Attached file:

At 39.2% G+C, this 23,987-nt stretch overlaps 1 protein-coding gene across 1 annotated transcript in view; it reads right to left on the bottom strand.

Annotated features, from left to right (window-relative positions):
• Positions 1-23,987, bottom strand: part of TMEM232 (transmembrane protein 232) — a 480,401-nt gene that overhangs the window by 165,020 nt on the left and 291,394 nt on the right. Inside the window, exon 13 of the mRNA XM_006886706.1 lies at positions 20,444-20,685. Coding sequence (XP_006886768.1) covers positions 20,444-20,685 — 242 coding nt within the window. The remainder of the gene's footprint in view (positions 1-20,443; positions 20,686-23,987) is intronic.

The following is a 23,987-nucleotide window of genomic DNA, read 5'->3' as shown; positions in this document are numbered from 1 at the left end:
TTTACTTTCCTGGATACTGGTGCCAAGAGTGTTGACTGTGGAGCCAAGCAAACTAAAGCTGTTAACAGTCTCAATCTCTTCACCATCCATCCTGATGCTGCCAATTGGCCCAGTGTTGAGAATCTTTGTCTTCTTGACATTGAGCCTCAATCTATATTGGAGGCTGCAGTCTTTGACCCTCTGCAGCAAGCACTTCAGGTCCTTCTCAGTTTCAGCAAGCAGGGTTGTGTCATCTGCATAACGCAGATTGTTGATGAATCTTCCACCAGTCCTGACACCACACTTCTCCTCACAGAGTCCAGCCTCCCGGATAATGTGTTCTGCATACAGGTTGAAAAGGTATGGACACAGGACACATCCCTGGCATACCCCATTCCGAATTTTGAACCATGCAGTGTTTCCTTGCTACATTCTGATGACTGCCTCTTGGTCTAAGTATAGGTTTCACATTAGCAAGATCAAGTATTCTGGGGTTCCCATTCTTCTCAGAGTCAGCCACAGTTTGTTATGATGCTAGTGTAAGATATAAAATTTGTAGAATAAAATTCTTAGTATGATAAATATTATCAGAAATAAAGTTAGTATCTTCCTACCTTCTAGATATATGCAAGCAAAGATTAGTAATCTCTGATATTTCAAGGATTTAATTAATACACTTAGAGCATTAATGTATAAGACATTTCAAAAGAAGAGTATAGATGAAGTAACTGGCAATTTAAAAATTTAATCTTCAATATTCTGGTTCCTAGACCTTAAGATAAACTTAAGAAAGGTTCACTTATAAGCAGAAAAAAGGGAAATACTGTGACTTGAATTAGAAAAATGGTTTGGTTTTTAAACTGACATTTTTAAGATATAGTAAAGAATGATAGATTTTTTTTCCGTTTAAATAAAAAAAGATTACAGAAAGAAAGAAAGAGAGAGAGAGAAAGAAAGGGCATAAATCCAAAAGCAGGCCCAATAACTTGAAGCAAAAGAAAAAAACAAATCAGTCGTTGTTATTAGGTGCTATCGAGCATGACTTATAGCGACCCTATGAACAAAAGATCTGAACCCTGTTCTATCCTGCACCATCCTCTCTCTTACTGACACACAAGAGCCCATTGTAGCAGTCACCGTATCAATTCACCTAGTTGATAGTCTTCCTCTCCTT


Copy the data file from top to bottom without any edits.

At 39.2% G+C, this 23,987-nt stretch overlaps 1 protein-coding gene across 1 annotated transcript in view; it reads right to left on the bottom strand.

Annotated features, from left to right (window-relative positions):
• Positions 1-23,987, bottom strand: part of TMEM232 (transmembrane protein 232) — a 480,401-nt gene that overhangs the window by 165,020 nt on the left and 291,394 nt on the right. Inside the window, exon 13 of the mRNA XM_006886706.1 lies at positions 20,444-20,685. Coding sequence (XP_006886768.1) covers positions 20,444-20,685 — 242 coding nt within the window. The remainder of the gene's footprint in view (positions 1-20,443; positions 20,686-23,987) is intronic.

The following is a 23,987-nucleotide window of genomic DNA, read 5'->3' as shown; positions in this document are numbered from 1 at the left end:
TTTACTTTCCTGGATACTGGTGCCAAGAGTGTTGACTGTGGAGCCAAGCAAACTAAAGCTGTTAACAGTCTCAATCTCTTCACCATCCATCCTGATGCTGCCAATTGGCCCAGTGTTGAGAATCTTTGTCTTCTTGACATTGAGCCTCAATCTATATTGGAGGCTGCAGTCTTTGACCCTCTGCAGCAAGCACTTCAGGTCCTTCTCAGTTTCAGCAAGCAGGGTTGTGTCATCTGCATAACGCAGATTGTTGATGAATCTTCCACCAGTCCTGACACCACACTTCTCCTCACAGAGTCCAGCCTCCCGGATAATGTGTTCTGCATACAGGTTGAAAAGGTATGGACACAGGACACATCCCTGGCATACCCCATTCCGAATTTTGAACCATGCAGTGTTTCCTTGCTACATTCTGATGACTGCCTCTTGGTCTAAGTATAGGTTTCACATTAGCAAGATCAAGTATTCTGGGGTTCCCATTCTTCTCAGAGTCAGCCACAGTTTGTTATGATGCTAGTGTAAGATATAAAATTTGTAGAATAAAATTCTTAGTATGATAAATATTATCAGAAATAAAGTTAGTATCTTCCTACCTTCTAGATATATGCAAGCAAAGATTAGTAATCTCTGATATTTCAAGGATTTAATTAATACACTTAGAGCATTAATGTATAAGACATTTCAAAAGAAGAGTATAGATGAAGTAACTGGCAATTTAAAAATTTAATCTTCAATATTCTGGTTCCTAGACCTTAAGATAAACTTAAGAAAGGTTCACTTATAAGCAGAAAAAAGGGAAATACTGTGACTTGAATTAGAAAAATGGTTTGGTTTTTAAACTGACATTTTTAAGATATAGTAAAGAATGATAGATTTTTTTTCCGTTTAAATAAAAAAAGATTACAGAAAGAAAGAAAGAGAGAGAGAGAAAGAAAGGGCATAAATCCAAAAGCAGGCCCAATAACTTGAAGCAAAAGAAAAAAACAAATCAGTCGTTGTTATTAGGTGCTATCGAGCATGACTTATAGCGACCCTATGAACAAAAGATCTGAACCCTGTTCTATCCTGCACCATCCTCTCTCTTACTGACACACAAGAGCCCATTGTAGCAGTCACCGTATCAATTCACCTAGTTGATAGTCTTCCTCTCCTT